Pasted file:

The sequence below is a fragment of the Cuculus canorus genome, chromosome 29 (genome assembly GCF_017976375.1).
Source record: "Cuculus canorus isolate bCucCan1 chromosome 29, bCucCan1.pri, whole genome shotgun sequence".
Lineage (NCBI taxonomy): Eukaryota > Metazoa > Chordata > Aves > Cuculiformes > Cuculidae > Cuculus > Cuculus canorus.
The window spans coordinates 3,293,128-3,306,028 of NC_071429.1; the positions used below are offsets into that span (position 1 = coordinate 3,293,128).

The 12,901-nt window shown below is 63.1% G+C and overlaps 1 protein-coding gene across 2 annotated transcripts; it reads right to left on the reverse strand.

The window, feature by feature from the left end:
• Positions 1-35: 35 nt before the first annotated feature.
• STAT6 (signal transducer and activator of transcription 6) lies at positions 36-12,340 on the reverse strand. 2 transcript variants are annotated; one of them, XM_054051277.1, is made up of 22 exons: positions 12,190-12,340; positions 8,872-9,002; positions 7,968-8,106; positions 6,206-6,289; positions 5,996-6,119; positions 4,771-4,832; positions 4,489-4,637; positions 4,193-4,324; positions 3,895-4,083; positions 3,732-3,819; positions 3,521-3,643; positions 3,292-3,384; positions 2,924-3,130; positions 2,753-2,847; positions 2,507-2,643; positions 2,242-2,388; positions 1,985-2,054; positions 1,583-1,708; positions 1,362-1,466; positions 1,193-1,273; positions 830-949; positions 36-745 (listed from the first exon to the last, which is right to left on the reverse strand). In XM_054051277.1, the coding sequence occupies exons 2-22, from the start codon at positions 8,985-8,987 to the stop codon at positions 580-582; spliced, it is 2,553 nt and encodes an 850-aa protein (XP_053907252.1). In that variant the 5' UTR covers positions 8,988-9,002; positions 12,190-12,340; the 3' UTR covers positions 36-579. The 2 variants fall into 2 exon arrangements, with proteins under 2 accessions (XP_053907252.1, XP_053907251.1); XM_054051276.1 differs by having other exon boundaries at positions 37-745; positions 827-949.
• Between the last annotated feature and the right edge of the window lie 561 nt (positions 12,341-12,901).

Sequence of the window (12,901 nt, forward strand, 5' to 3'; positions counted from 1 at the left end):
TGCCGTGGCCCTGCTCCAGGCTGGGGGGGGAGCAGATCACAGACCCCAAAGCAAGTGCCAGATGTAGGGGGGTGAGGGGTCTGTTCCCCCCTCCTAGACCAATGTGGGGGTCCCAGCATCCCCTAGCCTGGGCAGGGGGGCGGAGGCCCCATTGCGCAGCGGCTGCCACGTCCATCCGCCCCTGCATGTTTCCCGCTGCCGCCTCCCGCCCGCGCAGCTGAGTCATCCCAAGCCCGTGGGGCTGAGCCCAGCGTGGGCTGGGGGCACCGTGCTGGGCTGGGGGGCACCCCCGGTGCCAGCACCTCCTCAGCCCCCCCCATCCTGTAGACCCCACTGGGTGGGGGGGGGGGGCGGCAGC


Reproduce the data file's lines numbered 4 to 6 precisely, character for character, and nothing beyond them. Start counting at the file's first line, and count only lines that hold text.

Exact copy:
The window spans coordinates 3,293,128-3,306,028 of NC_071429.1; the positions used below are offsets into that span (position 1 = coordinate 3,293,128).

The 12,901-nt window shown below is 63.1% G+C and overlaps 1 protein-coding gene across 2 annotated transcripts; it reads right to left on the reverse strand.

The window, feature by feature from the left end: